Last week, three more states voted to expand Medicaid, and three more states elected Democratic governors where state legislatures had approved medicaid expansion that had been blocked by Republican governors. This could mean that up to 39 states could expand Medicaid, including conservative bastions Nebraska, Idaho and Utah this November. McCracken looks back to the original institution of Medicaid and Medicare, which took about 5 years for all the states to adopt, and sees increased pressure on Texas to expand it as well, especially considering how close some of the statewide elections were.
Though the divided government means that no major policy changes will happen quickly or anytime soon, both McCracken and Miller see the next decade as a time when healthcare spending will force society to a breaking point, causing major changes in the marketplace.
McCracken noted that every Republican president since Ulysses S. Grant has experienced a recession during the first term of their presidency, and that we are overdue for one now. A recession, he says, will cause Congress to act precipitously, which could shake up delivery and costs.
Medical care makes up around 20 percent of the nation’s GDP, and is closer to 30 percent for the state of Texas, and a recession would add pressure on the government to do something about it. “Healthcare inflation is something that has been talked about in policy circles, but hasn’t been felt in a tangible way by the citizens,” Miller warns. “It is a cliff that we are moving toward all the time.”
During a recession, McCracken says, for every percent the economy shrinks, the use of Medicaid increases by two percent, adding stress to the system. In the past, the federal government have pushed costs to the states as the states resisted having to pay more for public services, including healthcare.
The added pressure of a recession could cause more government ownership of healthcare. McCracken notes that there were eight bills introduced in the last congressional session that ranged from a single payer system on one extreme to a medicare public option, where people can purchase medicare as a health insurance option rather than another plan.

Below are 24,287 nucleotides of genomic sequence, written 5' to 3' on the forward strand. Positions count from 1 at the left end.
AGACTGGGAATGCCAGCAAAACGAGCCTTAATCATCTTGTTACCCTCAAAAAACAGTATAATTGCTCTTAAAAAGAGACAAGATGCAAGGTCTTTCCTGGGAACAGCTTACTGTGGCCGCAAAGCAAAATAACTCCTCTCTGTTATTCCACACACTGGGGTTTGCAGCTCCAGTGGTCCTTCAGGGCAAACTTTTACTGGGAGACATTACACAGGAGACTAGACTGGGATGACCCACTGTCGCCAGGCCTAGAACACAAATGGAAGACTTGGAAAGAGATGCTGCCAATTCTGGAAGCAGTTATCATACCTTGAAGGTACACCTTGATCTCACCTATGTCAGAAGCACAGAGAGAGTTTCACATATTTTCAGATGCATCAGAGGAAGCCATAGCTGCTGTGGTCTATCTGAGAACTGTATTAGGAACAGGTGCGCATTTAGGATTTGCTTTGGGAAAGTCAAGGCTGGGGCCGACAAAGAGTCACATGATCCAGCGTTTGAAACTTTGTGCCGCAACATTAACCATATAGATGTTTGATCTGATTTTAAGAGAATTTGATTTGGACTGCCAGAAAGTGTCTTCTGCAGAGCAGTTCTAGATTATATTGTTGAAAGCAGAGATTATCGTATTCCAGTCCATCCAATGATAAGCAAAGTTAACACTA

“Medicare can control costs with very restrictive provider payments,” McCracken says. “It would be highly disruptive, as medicare could underprice any private plan.”
A poll by John Zogby strategies this year showed that 57 percent of those polled think healthcare ought to be a government responsibility. But Senate Republicans are unlikely to vote for anything they think Trump would veto, so movement any time soon on that issue is unlikely, despite public opinion.
“Great social change is rarely absent of some catalytic event,” McCracken says. “Very seldom do we have some rational coherent idea debated. Its all fought with sound bites and attack ads.”
While a recession would be painful for many, it may lead to innovation and movement toward a solution.
Miller says Accountable Care Organizations may be responsible for innovation, taking more risk on the patients they serve and experimenting with care models. “It’s a nice business opportunity for agencies that are big and innovative,” he says.
“I see a period that is open to innovative thinking over the next five years,” Miller says. “Amazon killed the shopping mall, is the walk-in pharmacy next?”
“Healthcare is undergoing a decade long reengineering; from a craft organized around specialty to team-based care,” McCracken says. “Some kind of major change or event is going to occur to cause a significant shift in the healthcare landscape.”